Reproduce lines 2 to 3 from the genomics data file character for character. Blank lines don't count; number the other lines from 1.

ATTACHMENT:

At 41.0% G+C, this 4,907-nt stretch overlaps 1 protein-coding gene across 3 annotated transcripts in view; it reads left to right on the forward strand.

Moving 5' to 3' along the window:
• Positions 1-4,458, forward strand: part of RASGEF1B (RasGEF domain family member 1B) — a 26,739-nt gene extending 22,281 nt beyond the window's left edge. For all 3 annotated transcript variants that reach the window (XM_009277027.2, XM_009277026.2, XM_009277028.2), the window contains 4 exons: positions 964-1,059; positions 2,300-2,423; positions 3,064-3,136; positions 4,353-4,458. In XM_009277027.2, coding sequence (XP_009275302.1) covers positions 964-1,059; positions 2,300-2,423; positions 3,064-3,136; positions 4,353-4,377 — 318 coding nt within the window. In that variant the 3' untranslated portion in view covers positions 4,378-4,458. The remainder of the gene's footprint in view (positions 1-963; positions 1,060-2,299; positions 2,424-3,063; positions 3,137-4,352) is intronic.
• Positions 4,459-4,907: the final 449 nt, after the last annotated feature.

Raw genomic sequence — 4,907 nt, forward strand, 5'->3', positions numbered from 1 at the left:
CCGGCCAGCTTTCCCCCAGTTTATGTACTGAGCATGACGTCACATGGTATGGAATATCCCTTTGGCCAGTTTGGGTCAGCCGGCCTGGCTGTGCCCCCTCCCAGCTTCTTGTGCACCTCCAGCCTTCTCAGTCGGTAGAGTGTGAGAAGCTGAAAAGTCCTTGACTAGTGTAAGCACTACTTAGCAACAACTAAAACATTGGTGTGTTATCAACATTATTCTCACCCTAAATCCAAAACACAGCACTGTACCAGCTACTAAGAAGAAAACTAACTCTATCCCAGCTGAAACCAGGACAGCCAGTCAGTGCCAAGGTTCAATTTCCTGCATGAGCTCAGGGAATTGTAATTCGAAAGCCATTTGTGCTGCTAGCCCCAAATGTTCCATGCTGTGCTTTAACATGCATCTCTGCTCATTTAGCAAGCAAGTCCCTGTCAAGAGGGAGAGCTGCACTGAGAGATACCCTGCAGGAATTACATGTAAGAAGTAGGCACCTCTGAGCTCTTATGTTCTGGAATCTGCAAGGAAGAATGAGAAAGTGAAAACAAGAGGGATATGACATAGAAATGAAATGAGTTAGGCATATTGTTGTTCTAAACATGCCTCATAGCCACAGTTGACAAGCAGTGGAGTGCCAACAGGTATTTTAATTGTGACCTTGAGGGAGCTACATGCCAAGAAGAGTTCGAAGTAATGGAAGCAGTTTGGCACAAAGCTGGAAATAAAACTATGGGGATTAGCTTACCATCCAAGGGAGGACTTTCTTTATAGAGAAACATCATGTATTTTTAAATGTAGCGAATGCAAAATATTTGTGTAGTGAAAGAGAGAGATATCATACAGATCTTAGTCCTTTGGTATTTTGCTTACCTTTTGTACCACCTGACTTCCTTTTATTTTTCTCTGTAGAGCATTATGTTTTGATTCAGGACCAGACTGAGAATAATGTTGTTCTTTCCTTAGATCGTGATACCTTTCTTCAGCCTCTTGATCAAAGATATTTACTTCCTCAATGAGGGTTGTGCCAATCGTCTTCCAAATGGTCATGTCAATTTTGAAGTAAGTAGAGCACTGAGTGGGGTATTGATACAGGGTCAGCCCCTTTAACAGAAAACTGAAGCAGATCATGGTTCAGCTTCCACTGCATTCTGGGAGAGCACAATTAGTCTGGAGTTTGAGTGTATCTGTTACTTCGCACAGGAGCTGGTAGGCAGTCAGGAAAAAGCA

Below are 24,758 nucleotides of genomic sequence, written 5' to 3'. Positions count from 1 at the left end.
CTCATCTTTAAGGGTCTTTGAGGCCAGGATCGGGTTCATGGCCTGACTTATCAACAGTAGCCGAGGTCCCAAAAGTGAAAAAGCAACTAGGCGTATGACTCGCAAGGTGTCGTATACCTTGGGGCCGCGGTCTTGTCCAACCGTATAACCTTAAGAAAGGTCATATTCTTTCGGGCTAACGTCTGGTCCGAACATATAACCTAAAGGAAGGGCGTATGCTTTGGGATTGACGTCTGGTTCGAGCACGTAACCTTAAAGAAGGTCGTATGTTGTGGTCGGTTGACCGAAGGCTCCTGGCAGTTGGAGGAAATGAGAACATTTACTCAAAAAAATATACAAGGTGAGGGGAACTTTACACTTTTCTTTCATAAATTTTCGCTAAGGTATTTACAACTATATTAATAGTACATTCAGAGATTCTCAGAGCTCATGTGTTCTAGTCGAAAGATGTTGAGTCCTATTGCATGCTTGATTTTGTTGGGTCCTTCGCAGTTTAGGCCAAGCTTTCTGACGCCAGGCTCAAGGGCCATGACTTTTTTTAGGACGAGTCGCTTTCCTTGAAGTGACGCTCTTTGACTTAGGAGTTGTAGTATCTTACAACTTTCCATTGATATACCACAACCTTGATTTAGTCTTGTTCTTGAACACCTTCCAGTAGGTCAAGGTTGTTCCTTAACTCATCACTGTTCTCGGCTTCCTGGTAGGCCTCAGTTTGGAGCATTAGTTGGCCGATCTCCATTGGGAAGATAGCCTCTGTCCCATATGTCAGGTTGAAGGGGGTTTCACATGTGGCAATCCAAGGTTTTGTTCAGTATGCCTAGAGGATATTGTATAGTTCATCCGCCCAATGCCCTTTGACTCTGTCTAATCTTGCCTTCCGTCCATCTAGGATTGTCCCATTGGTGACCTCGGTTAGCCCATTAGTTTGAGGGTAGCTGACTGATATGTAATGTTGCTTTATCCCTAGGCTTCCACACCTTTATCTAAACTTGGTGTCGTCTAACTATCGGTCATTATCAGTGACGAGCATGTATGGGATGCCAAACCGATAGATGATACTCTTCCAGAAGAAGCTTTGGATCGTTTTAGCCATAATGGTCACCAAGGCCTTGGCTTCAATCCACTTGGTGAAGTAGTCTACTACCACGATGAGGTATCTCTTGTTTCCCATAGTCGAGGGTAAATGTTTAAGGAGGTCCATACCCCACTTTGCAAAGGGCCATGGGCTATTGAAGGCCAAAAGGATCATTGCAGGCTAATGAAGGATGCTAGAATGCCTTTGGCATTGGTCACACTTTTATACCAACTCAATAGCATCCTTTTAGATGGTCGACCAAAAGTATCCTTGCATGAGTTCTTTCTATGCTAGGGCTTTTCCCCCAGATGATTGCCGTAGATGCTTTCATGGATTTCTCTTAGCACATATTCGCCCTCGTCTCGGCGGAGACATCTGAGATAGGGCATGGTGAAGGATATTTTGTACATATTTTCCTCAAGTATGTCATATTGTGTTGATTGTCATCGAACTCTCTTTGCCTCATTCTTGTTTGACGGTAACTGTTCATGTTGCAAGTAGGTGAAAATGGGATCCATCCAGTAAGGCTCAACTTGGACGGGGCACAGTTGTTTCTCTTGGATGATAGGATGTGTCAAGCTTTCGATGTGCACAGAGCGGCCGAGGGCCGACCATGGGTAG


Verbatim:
Moving 5' to 3' along the window:
• Positions 1-4,458, forward strand: part of RASGEF1B (RasGEF domain family member 1B) — a 26,739-nt gene extending 22,281 nt beyond the window's left edge. For all 3 annotated transcript variants that reach the window (XM_009277027.2, XM_009277026.2, XM_009277028.2), the window contains 4 exons: positions 964-1,059; positions 2,300-2,423; positions 3,064-3,136; positions 4,353-4,458. In XM_009277027.2, coding sequence (XP_009275302.1) covers positions 964-1,059; positions 2,300-2,423; positions 3,064-3,136; positions 4,353-4,377 — 318 coding nt within the window. In that variant the 3' untranslated portion in view covers positions 4,378-4,458. The remainder of the gene's footprint in view (positions 1-963; positions 1,060-2,299; positions 2,424-3,063; positions 3,137-4,352) is intronic.